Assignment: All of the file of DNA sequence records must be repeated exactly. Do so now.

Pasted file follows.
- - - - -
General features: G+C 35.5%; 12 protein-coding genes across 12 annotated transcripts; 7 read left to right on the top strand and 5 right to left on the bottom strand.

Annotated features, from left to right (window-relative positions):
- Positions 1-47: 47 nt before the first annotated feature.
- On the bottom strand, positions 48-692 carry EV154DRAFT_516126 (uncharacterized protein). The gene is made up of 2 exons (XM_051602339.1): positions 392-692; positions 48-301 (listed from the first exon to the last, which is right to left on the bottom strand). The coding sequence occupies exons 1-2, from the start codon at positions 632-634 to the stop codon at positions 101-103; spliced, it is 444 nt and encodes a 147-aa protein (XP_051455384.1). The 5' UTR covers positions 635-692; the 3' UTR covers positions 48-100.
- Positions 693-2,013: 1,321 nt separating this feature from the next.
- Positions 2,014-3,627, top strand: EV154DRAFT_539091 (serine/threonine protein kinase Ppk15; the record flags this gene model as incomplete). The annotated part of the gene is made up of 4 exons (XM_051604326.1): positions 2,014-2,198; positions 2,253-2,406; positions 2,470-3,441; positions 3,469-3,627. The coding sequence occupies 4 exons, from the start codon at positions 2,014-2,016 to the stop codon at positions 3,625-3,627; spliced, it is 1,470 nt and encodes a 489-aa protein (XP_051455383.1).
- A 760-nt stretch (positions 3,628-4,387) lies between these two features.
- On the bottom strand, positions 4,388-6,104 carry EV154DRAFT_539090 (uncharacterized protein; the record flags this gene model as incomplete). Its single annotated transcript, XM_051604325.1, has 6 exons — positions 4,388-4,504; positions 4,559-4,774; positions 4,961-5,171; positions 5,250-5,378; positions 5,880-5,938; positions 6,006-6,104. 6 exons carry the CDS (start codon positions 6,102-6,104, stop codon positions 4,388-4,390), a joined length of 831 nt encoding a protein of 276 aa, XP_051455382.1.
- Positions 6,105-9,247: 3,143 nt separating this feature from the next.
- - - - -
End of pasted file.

General features: G+C 35.5%; 12 protein-coding genes across 12 annotated transcripts; 7 read left to right on the top strand and 5 right to left on the bottom strand.

Annotated features, from left to right (window-relative positions):
- Positions 1-47: 47 nt before the first annotated feature.
- On the bottom strand, positions 48-692 carry EV154DRAFT_516126 (uncharacterized protein). The gene is made up of 2 exons (XM_051602339.1): positions 392-692; positions 48-301 (listed from the first exon to the last, which is right to left on the bottom strand). The coding sequence occupies exons 1-2, from the start codon at positions 632-634 to the stop codon at positions 101-103; spliced, it is 444 nt and encodes a 147-aa protein (XP_051455384.1). The 5' UTR covers positions 635-692; the 3' UTR covers positions 48-100.
- Positions 693-2,013: 1,321 nt separating this feature from the next.
- Positions 2,014-3,627, top strand: EV154DRAFT_539091 (serine/threonine protein kinase Ppk15; the record flags this gene model as incomplete). The annotated part of the gene is made up of 4 exons (XM_051604326.1): positions 2,014-2,198; positions 2,253-2,406; positions 2,470-3,441; positions 3,469-3,627. The coding sequence occupies 4 exons, from the start codon at positions 2,014-2,016 to the stop codon at positions 3,625-3,627; spliced, it is 1,470 nt and encodes a 489-aa protein (XP_051455383.1).
- A 760-nt stretch (positions 3,628-4,387) lies between these two features.
- On the bottom strand, positions 4,388-6,104 carry EV154DRAFT_539090 (uncharacterized protein; the record flags this gene model as incomplete). Its single annotated transcript, XM_051604325.1, has 6 exons — positions 4,388-4,504; positions 4,559-4,774; positions 4,961-5,171; positions 5,250-5,378; positions 5,880-5,938; positions 6,006-6,104. 6 exons carry the CDS (start codon positions 6,102-6,104, stop codon positions 4,388-4,390), a joined length of 831 nt encoding a protein of 276 aa, XP_051455382.1.
- Positions 6,105-9,247: 3,143 nt separating this feature from the next.